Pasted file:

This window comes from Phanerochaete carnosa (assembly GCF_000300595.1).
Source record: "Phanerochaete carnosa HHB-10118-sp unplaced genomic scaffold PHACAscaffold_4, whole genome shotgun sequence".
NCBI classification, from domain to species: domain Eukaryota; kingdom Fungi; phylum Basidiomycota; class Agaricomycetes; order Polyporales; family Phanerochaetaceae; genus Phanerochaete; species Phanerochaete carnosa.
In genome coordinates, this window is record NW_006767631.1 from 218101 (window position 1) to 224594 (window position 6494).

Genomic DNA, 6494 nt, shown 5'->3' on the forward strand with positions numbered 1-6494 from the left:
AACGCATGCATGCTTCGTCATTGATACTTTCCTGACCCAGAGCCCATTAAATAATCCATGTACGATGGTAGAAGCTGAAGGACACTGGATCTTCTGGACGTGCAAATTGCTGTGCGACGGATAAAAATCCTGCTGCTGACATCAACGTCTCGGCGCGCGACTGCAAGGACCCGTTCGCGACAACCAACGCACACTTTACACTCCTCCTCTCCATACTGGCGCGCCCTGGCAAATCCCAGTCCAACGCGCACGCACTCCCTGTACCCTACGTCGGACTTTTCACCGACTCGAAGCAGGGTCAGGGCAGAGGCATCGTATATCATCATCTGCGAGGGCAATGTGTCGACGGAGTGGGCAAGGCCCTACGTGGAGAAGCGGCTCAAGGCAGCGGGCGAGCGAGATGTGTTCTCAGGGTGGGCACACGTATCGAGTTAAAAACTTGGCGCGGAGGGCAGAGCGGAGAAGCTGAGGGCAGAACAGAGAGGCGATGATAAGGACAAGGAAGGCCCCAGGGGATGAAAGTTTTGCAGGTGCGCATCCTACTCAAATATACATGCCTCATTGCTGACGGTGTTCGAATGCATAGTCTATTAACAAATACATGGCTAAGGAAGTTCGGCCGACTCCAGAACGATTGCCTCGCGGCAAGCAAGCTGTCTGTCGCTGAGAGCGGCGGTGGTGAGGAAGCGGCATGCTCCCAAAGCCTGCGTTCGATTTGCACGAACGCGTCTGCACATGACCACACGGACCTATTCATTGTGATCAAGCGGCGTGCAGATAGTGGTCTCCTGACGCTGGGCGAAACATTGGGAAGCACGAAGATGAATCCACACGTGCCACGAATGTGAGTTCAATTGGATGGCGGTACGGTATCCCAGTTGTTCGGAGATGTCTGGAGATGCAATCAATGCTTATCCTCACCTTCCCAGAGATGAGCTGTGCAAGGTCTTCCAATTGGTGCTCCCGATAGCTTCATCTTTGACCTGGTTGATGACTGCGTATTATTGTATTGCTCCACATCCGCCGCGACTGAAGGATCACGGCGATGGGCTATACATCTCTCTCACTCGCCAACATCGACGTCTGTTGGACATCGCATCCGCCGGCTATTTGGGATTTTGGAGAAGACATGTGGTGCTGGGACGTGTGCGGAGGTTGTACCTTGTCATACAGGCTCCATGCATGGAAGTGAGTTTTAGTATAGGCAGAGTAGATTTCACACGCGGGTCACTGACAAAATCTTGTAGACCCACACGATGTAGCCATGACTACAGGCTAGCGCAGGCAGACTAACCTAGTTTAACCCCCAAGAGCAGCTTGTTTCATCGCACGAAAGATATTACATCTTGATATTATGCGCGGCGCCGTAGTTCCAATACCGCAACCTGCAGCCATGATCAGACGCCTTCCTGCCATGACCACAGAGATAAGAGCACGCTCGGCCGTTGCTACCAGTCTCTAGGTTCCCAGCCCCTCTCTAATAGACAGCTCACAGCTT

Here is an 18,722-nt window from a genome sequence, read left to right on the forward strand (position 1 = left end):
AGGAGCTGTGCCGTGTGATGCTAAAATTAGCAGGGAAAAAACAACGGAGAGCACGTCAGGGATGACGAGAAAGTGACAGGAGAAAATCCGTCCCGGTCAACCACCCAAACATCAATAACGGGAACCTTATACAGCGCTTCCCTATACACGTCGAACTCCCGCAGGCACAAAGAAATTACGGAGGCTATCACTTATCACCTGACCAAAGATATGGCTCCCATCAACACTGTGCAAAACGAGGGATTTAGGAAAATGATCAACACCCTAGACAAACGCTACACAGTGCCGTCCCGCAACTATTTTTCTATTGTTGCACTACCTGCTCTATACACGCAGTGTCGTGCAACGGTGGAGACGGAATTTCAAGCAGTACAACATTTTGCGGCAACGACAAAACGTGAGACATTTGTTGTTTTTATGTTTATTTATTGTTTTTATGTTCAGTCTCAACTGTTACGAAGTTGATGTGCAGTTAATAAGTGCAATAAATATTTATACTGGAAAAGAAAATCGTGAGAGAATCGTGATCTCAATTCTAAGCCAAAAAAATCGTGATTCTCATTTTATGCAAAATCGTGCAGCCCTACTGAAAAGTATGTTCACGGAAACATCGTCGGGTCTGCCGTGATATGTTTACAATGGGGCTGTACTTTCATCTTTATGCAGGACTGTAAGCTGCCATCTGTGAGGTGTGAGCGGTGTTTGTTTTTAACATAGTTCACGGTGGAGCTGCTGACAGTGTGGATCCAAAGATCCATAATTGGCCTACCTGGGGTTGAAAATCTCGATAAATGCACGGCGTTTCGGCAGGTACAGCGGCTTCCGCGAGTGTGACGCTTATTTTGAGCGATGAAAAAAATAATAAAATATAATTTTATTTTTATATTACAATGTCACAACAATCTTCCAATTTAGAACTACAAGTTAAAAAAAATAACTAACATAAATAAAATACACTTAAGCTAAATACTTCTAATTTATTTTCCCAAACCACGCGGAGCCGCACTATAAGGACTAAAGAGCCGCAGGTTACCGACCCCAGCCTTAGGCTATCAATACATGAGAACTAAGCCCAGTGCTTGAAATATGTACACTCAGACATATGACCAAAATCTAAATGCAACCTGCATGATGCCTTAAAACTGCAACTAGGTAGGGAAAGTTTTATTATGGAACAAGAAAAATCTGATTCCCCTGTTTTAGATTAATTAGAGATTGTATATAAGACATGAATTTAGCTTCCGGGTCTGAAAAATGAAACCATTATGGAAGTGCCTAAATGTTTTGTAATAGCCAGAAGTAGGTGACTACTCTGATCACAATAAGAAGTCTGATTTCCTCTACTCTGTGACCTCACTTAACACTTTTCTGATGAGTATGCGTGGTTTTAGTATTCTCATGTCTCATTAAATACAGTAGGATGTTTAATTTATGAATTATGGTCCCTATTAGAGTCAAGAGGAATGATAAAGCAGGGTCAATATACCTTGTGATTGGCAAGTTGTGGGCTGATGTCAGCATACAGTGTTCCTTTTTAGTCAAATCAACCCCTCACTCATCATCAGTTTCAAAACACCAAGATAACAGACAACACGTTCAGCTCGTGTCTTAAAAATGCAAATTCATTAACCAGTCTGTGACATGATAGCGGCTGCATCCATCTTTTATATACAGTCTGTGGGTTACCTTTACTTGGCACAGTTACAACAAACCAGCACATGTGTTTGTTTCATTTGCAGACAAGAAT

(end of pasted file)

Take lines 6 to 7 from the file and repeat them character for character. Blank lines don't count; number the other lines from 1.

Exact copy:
AACGCATGCATGCTTCGTCATTGATACTTTCCTGACCCAGAGCCCATTAAATAATCCATGTACGATGGTAGAAGCTGAAGGACACTGGATCTTCTGGACGTGCAAATTGCTGTGCGACGGATAAAAATCCTGCTGCTGACATCAACGTCTCGGCGCGCGACTGCAAGGACCCGTTCGCGACAACCAACGCACACTTTACACTCCTCCTCTCCATACTGGCGCGCCCTGGCAAATCCCAGTCCAACGCGCACGCACTCCCTGTACCCTACGTCGGACTTTTCACCGACTCGAAGCAGGGTCAGGGCAGAGGCATCGTATATCATCATCTGCGAGGGCAATGTGTCGACGGAGTGGGCAAGGCCCTACGTGGAGAAGCGGCTCAAGGCAGCGGGCGAGCGAGATGTGTTCTCAGGGTGGGCACACGTATCGAGTTAAAAACTTGGCGCGGAGGGCAGAGCGGAGAAGCTGAGGGCAGAACAGAGAGGCGATGATAAGGACAAGGAAGGCCCCAGGGGATGAAAGTTTTGCAGGTGCGCATCCTACTCAAATATACATGCCTCATTGCTGACGGTGTTCGAATGCATAGTCTATTAACAAATACATGGCTAAGGAAGTTCGGCCGACTCCAGAACGATTGCCTCGCGGCAAGCAAGCTGTCTGTCGCTGAGAGCGGCGGTGGTGAGGAAGCGGCATGCTCCCAAAGCCTGCGTTCGATTTGCACGAACGCGTCTGCACATGACCACACGGACCTATTCATTGTGATCAAGCGGCGTGCAGATAGTGGTCTCCTGACGCTGGGCGAAACATTGGGAAGCACGAAGATGAATCCACACGTGCCACGAATGTGAGTTCAATTGGATGGCGGTACGGTATCCCAGTTGTTCGGAGATGTCTGGAGATGCAATCAATGCTTATCCTCACCTTCCCAGAGATGAGCTGTGCAAGGTCTTCCAATTGGTGCTCCCGATAGCTTCATCTTTGACCTGGTTGATGACTGCGTATTATTGTATTGCTCCACATCCGCCGCGACTGAAGGATCACGGCGATGGGCTATACATCTCTCTCACTCGCCAACATCGACGTCTGTTGGACATCGCATCCGCCGGCTATTTGGGATTTTGGAGAAGACATGTGGTGCTGGGACGTGTGCGGAGGTTGTACCTTGTCATACAGGCTCCATGCATGGAAGTGAGTTTTAGTATAGGCAGAGTAGATTTCACACGCGGGTCACTGACAAAATCTTGTAGACCCACACGATGTAGCCATGACTACAGGCTAGCGCAGGCAGACTAACCTAGTTTAACCCCCAAGAGCAGCTTGTTTCATCGCACGAAAGATATTACATCTTGATATTATGCGCGGCGCCGTAGTTCCAATACCGCAACCTGCAGCCATGATCAGACGCCTTCCTGCCATGACCACAGAGATAAGAGCACGCTCGGCCGTTGCTACCAGTCTCTAGGTTCCCAGCCCCTCTCTAATAGACAGCTCACAGCTT

Here is an 18,722-nt window from a genome sequence, read left to right on the forward strand (position 1 = left end):